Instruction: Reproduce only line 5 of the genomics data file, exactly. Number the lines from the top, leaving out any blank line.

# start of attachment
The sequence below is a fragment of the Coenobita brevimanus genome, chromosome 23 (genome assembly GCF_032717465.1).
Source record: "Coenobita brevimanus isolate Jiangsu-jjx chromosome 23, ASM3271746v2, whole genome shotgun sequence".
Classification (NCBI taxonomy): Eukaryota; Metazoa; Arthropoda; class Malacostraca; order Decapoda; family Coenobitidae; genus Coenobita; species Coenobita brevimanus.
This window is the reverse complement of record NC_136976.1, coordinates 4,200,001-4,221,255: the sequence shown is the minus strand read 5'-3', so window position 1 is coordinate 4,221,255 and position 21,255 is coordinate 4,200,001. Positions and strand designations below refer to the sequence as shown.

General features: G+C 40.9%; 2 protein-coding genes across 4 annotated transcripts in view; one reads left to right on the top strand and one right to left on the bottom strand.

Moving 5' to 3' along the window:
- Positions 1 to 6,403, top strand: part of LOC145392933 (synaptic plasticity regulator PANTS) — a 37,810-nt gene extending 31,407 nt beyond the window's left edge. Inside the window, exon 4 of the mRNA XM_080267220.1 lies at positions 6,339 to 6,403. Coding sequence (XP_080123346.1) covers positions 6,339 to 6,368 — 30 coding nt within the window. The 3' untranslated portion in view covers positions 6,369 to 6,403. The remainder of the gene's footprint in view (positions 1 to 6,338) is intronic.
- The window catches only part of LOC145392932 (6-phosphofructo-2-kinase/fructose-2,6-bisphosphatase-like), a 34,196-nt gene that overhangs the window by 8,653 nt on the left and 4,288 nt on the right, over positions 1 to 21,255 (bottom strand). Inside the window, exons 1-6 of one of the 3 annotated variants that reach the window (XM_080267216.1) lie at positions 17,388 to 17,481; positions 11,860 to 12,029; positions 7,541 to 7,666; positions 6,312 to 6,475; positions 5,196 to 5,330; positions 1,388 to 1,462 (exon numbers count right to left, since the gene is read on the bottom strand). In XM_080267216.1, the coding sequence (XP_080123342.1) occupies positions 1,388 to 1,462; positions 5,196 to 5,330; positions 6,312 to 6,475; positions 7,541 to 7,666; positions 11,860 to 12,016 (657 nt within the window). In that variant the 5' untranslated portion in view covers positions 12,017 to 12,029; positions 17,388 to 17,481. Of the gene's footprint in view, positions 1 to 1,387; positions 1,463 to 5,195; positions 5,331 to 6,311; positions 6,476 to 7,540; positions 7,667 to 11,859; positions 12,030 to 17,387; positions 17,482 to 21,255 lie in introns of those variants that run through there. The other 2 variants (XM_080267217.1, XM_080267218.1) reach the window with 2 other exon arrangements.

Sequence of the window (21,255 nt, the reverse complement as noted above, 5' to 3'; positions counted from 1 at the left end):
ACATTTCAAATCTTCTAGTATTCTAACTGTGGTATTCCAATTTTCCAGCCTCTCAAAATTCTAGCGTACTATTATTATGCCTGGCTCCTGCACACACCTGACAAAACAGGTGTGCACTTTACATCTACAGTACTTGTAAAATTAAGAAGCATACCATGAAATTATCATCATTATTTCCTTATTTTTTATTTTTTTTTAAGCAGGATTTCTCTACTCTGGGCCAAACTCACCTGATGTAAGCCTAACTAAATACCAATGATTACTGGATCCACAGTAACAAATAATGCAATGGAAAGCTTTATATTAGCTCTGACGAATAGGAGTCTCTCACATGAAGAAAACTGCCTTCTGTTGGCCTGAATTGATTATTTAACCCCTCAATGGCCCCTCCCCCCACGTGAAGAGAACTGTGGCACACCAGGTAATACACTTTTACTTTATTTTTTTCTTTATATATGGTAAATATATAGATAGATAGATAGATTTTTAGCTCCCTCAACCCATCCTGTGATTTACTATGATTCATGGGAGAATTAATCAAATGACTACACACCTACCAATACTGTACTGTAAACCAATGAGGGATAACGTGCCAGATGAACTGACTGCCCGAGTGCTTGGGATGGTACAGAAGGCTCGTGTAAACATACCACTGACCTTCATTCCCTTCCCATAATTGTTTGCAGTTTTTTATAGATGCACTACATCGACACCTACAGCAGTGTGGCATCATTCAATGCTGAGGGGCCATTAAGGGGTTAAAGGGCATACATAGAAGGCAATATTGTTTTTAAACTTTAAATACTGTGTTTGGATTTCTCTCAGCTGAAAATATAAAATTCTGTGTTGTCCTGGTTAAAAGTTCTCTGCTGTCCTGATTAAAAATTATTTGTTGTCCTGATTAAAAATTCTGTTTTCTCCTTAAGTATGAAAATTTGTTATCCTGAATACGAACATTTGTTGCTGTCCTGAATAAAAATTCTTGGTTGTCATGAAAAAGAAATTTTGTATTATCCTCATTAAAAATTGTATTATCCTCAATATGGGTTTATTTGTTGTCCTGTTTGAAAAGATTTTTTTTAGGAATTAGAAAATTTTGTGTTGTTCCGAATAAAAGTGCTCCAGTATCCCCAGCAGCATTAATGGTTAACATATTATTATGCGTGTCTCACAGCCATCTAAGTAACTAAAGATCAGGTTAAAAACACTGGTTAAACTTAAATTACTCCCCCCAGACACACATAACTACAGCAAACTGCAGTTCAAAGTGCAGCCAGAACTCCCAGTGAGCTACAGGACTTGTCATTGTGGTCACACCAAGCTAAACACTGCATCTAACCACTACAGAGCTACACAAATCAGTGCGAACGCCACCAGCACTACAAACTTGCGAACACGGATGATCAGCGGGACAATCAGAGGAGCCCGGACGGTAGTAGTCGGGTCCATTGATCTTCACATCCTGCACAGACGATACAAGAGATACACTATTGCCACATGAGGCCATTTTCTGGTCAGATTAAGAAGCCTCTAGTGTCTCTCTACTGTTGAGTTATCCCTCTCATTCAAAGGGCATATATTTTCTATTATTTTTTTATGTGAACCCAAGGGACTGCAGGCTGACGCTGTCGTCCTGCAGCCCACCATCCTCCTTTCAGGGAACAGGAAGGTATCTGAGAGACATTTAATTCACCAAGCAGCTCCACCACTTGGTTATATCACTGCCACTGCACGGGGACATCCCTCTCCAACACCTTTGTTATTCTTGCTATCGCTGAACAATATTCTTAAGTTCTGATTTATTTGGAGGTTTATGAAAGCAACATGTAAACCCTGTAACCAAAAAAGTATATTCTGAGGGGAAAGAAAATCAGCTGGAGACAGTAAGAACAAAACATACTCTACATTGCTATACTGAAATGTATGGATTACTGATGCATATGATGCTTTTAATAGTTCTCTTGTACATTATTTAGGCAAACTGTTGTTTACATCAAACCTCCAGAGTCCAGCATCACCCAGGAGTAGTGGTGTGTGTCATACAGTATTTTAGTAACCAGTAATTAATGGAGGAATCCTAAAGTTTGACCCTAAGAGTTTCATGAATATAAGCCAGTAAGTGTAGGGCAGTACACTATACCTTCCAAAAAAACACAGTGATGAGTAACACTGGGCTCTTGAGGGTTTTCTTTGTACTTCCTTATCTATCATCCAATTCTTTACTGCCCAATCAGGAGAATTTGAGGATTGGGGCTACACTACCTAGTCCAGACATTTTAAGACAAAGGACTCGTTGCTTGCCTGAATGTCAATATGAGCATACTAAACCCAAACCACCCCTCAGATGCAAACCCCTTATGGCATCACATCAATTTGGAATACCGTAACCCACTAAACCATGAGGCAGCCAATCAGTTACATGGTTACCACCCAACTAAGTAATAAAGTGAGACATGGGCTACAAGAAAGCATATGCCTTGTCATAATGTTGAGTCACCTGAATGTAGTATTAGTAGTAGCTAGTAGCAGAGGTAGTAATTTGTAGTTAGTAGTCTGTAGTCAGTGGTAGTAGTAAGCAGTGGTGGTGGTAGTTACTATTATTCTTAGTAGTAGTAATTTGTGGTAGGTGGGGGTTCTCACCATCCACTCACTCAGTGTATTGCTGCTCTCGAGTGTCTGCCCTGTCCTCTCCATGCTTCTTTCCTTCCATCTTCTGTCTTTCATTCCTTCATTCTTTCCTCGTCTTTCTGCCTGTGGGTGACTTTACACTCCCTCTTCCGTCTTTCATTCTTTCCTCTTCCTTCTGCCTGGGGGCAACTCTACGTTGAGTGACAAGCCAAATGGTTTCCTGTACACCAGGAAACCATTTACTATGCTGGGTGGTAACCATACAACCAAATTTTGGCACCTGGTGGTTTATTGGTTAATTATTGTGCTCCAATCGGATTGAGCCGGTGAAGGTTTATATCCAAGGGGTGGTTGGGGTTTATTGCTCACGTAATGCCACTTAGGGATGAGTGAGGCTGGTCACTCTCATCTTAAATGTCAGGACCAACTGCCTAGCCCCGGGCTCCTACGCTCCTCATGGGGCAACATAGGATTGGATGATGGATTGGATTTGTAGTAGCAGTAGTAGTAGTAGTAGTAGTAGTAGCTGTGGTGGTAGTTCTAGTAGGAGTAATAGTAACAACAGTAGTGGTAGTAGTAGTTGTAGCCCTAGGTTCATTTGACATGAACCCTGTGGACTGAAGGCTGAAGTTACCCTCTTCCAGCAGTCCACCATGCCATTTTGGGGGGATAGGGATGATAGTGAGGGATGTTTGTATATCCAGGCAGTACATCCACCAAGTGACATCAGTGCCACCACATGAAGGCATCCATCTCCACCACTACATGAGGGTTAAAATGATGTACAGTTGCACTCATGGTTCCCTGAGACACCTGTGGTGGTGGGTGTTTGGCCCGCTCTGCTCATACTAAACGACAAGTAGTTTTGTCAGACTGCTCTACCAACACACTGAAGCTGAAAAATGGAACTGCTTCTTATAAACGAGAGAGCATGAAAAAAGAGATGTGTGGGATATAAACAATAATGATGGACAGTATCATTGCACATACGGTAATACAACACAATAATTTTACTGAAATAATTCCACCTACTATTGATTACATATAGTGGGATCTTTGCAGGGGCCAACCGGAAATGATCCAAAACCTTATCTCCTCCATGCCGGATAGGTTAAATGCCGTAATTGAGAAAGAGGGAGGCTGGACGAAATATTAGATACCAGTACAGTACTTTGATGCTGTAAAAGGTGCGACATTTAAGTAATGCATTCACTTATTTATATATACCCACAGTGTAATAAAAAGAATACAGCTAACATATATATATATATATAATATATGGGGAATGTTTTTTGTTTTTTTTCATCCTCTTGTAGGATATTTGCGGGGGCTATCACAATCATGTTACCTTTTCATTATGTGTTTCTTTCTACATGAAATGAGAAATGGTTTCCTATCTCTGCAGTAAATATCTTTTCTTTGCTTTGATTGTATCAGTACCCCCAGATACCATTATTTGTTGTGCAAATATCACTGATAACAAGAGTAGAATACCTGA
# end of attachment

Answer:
General features: G+C 40.9%; 2 protein-coding genes across 4 annotated transcripts in view; one reads left to right on the top strand and one right to left on the bottom strand.